Microsoft has not been the same since Bill Gates left the helm, or possibly, he got out because he recognized the warning signs and did not want to deal with the many changes that Microsoft required in order to be a power player in the industry that it once created. Software was once Microsoft's mainstay and their Internet Explorer (IE) browser and DOS and then later Windows OS came licensed in just about every desktop PC or laptop produced. Internet Explorer's only real browser competition was Netscape Navigator, and though preferred by many over IE, Microsoft's IE eventually crushed it.
Remember WordPerfect, the de facto standard in word processing in 1989, but by 1990 Microsoft's Word 3.0 version became a huge commercial success, and WordPerfect soon got lost in the shuffle. As Windows grew and MS Word matured in version 3.0, MS Office was born in late 1990 and once again, Microsoft devoured another competitor, IBM Lotus SmartSuite.
If you are sensing a pattern here, you would be correct that Microsoft likes to crush their competition, but when it comes to mobile software, Microsoft just cannot seem to crush their competitors, Apple iOS, Android, and up to a couple years ago, even BlackBerry, and even Nokia's Symbian OS. Microsoft thought because the software had its name that people would come running, but this has not been the case.
They started in the 1990's to work on Windows CE, based on the Windows 95, then moved on to Pocket PC 2000 based on Windows CE 3.0, the next attempt was Pocket PC 2002, then several renditions of Windows Mobile, then the jump to Windows Phone 7 and finally Windows Phone 8. With relatively few apps that drive sales, manufacturers are reluctant to design and sell smartphones running the Windows Phone OS. Samsung has produce a few Windows Phones, LG tried then stopped, although claims they are working on another model and HTC has a couple of nice Windows Phones.
The other big player was Nokia, who at one time was the world's largest mobile phone manufacturer using the Symbian OS. Nokia Symbian OS was king of the hill, even Apple's iOS, though gaining in popularity, never came close to unseating Nokia. Android, the new kid on the block with very rich parents, Google, slowly but surely started taking over the mobile phone and then smartphone world, equaling Nokia in 2010, and is now the number one mobile OS in the world.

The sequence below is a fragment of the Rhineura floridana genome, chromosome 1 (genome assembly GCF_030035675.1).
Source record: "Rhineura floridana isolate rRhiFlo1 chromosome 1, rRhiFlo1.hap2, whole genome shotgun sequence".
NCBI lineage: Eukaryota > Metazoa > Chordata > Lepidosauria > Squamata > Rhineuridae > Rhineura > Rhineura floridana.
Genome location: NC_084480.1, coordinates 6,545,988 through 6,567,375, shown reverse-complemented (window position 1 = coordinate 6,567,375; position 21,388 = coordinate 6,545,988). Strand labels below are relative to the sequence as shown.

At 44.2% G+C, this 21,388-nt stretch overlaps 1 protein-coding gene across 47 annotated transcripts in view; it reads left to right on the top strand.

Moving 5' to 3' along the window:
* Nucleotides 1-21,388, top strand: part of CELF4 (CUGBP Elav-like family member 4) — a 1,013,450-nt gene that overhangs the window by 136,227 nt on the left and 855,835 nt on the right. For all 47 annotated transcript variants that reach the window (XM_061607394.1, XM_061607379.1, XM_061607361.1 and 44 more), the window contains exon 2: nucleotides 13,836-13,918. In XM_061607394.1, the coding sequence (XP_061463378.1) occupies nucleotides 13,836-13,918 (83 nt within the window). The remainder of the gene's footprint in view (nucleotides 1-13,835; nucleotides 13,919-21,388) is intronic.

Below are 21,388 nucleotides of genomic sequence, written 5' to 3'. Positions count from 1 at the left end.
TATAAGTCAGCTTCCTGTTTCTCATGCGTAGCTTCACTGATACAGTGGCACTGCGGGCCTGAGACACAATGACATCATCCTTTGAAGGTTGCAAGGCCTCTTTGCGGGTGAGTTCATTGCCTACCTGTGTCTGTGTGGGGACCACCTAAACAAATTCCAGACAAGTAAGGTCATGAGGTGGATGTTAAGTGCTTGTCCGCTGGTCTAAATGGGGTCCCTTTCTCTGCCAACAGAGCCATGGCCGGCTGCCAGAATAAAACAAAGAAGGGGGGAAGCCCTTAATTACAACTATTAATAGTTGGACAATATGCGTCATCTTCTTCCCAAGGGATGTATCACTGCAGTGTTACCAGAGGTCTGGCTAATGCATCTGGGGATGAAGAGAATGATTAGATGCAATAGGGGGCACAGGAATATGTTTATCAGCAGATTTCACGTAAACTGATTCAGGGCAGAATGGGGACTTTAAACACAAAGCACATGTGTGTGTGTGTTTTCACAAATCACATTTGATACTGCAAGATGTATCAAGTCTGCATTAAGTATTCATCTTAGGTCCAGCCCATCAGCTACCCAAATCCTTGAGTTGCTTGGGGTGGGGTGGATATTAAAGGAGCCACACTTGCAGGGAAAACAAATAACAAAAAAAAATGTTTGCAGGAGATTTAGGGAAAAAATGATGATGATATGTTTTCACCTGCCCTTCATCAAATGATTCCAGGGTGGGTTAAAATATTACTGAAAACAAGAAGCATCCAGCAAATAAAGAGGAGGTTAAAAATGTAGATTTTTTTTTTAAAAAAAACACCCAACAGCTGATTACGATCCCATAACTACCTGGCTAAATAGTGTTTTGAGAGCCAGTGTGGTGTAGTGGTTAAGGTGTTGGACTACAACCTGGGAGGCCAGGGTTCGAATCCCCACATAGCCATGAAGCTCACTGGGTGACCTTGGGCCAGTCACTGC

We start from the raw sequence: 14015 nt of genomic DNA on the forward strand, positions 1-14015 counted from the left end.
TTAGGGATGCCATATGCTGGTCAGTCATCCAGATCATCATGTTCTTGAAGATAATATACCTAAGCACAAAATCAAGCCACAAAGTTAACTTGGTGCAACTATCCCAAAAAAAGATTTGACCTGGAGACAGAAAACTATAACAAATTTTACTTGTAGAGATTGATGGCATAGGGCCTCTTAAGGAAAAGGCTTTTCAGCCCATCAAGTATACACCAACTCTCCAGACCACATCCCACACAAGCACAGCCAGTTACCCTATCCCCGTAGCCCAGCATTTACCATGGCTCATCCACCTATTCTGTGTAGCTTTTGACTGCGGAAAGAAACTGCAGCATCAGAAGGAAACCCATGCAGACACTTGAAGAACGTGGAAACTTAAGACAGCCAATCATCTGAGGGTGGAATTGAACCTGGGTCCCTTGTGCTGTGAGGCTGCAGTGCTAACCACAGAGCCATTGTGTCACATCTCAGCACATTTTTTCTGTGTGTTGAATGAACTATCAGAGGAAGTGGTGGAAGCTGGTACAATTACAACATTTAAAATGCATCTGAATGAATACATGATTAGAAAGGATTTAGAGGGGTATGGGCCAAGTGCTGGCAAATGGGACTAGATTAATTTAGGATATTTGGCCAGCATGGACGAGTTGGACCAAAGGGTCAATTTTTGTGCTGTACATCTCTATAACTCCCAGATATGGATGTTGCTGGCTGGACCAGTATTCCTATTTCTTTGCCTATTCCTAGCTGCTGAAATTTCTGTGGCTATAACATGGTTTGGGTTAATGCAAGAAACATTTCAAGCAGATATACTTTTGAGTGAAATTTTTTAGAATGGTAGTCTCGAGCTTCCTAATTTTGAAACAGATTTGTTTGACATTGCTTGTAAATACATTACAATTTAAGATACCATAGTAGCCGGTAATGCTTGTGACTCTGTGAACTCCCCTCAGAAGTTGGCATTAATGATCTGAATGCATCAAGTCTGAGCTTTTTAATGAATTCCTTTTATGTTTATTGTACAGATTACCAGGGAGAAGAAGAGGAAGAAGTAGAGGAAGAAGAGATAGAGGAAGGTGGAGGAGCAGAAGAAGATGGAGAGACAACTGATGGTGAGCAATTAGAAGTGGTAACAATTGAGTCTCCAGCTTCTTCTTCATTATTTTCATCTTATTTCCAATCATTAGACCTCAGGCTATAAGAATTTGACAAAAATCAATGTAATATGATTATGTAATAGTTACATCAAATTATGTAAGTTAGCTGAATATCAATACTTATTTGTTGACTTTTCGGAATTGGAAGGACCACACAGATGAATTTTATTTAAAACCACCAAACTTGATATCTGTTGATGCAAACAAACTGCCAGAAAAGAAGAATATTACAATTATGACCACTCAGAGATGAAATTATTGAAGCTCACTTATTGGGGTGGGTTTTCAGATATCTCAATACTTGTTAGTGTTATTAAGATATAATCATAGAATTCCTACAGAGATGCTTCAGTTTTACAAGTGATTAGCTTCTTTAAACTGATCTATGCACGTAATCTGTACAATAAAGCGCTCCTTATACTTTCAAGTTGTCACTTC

In February 2011, Nokia's CEO Stephen Elop, a former Microsoft executive, made an alliance with Microsoft to produce Windows Phones exclusively. Everybody thought that the Nokia and Microsoft combination would be a sure winner and formidable opponent of Android, which, of course, never happened.
In their quest to grow their smartphone and tablet business, Microsoft's latest move this past week was their announcement that they purchased Nokia for $7.2 billion.
Francisco Jeronimo, research director for European mobile devices at research firm IDC in London said, Microsoft realized that it wouldn't be possible to succeed without controlling the entire value chain. Nokia has realized that it needed a stronger ally with the financial muscle to continue driving its Lumia smartphones.
The Wall Street Journal said:
Mr. Ballmer said on a conference call with analysts that he believes Microsoft needs to become a hardware maker rather than making other companies responsible for computers, phones and other gear that run Microsoft software.
Even this may not be enough for Microsoft to make an impact in the smartphone market, of which they currently control only 3.7-percent during the second quarter 2013 compared to Android's 79-percent. Meanwhile, according to Bloomberg, Microsoft is keeping an eye on BlackBerry since they indicated they might be interested in seeking a buyer. BlackBerry's strong hold in the enterprise market, coupled with Microsoft's inroads in big business could be a good match for both companies.
Whether Microsoft will ever be a major smartphone and tablet manufacturer remains to be seen. It seems as though Microsoft is grasping at straws, trying anything hoping to see if it will make a real difference in their market share. I am glad that Steve Ballmer is leaving Microsoft and I hope they have the good sense not to promote Steven Elop to CEO - has any asked Bill Gates what he thinks.